Maybe another good model is the group of twelve or more Jewish men who gather to study the Torah, with the choice of scripture to focus them.  Early Christians gathered as “house churches” and the layout of altar (butcher block used in sacrificing) and baptismal font (watering pool) grew out of that.  Other more primal People might gather in standing up circles, even dancing and singing.

This is the element that the new “belief systems” about the awe of the universe and the salvation of sensory connection has missed so far.  If one is inspired by photos online, even at home on the sofa with a loved one, that’s not solidified as a once-a-week event with rows of pews.  Yet it’s quite like prayer, to be alone or with a few others.  Or like hiking together in a spectacular place or sitting together around a bonfire at night.

The content is more likely to be sensory concepts than logical reasoning based on abstracts.  Maybe a story.  The role of a celebrant then becomes guiding thought to what “feels” real and meaningful.  But this new way of thinking may be less like a lecture hall and more like a seminar.  Is a celebrant really necessary?  Or, like Quakers, should those who are inspired be entitled to speak?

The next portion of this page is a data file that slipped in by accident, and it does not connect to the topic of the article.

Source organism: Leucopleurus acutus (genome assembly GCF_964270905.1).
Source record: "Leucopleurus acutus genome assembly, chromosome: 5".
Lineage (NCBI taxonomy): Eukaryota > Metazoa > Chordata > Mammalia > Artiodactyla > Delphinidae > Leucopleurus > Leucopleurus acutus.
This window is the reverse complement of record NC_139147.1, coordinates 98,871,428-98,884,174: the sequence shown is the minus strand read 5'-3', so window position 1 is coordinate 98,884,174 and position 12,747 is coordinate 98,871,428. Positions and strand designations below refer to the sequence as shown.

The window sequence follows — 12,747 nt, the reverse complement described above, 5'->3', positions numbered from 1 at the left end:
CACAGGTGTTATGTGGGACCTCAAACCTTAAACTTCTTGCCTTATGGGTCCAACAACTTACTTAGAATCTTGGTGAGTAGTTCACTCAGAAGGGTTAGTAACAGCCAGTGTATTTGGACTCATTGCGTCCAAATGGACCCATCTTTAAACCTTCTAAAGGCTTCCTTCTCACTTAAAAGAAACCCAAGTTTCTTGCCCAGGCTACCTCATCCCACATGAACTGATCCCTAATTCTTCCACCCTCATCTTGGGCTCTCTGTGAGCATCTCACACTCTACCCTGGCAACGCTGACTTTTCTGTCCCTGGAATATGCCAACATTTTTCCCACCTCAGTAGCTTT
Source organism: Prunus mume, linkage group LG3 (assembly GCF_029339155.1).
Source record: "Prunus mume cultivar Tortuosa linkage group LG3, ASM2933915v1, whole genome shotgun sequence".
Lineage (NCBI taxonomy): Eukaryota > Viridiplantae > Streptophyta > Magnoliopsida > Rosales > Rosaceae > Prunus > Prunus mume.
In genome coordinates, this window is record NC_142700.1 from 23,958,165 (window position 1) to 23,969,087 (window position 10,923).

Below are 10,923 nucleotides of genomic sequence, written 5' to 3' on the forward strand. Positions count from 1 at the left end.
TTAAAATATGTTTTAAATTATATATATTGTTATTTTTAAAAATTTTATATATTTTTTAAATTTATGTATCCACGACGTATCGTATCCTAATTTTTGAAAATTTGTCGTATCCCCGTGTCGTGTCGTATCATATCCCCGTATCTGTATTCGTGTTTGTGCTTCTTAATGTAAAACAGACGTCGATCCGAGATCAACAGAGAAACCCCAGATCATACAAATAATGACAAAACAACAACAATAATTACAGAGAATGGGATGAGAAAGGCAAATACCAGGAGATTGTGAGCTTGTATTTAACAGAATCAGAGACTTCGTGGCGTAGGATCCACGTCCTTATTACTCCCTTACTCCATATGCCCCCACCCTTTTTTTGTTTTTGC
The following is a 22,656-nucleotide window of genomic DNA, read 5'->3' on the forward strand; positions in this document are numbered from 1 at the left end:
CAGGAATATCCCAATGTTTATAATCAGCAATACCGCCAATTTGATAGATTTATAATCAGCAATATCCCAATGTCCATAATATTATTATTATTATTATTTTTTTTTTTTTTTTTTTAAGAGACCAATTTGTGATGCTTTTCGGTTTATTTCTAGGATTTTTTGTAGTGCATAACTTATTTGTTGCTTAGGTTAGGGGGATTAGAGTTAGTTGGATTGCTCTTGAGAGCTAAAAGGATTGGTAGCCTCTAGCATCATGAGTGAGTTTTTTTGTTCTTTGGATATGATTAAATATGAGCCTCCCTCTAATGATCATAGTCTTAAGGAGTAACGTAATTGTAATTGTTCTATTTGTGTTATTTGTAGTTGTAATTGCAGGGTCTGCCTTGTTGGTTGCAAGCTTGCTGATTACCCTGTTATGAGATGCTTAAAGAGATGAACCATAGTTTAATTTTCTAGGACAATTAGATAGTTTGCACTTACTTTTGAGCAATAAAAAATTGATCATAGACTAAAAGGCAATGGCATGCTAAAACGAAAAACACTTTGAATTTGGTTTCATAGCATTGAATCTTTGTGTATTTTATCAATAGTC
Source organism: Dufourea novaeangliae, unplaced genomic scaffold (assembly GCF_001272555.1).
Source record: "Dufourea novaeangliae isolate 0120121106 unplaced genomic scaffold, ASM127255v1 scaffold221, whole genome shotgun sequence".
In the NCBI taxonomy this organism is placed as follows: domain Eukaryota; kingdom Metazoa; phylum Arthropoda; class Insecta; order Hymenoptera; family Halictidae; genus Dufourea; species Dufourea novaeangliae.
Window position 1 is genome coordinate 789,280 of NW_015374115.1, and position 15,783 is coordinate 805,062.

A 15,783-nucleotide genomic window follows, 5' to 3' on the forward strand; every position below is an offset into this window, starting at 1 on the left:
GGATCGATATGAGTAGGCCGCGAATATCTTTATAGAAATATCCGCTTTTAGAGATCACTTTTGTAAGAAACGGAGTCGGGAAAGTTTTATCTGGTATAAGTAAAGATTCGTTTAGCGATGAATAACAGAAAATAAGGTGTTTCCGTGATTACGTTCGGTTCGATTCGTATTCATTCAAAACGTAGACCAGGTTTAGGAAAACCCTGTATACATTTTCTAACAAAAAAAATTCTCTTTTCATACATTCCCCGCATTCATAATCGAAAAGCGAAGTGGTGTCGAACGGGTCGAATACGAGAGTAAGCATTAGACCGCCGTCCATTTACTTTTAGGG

The dark side of this — death and the possibility that we’re all deluded about what is valuable — is denied in Christianity which purports to be about individual return to life after death.  Judaism doesn’t address the question, since it is based on community, which persists in spite of everything.  It is quite possible to organize a belief system and even an experience based on the dark truth that we will never really know much of anything and the cosmos is as clouded as it is revealed.  Brains use whatever evidence and experience they have to create meaning.

My thought now is that the congregation is the whole planet and existence on it is continuous, interconnected in every way through the granular code of genomic life and through the electrochemical molecules of stone and sea.  We are arrangements of elements that came from stars and will eventually disperse, only to regroup inconceivably.

So a human individual arises through community and ecosystem, becoming someone built by encounter with the facts of his or her life, and acting in the world in ways that affect that legendary butterfly in Australia as well as the other way around.  One of the things that incline me to observant inaction is a fear of making a misstep that will destroy something valuable in the future, like the time-traveler in H.G. Wells’ story who killed an insect precursor of a whole line of history that produced something bad, maybe Naziism. 

This is grandiose on my part, believing that I matter that much.  I must grow where I am planted knowing that I’m just one among many.  But I can write because now there are blogs and and the internet.  Use what you have under this peneplain of sky.

It is a poetry of image.  I didn't forget Malick.

I think religion right now is in its Malick stage.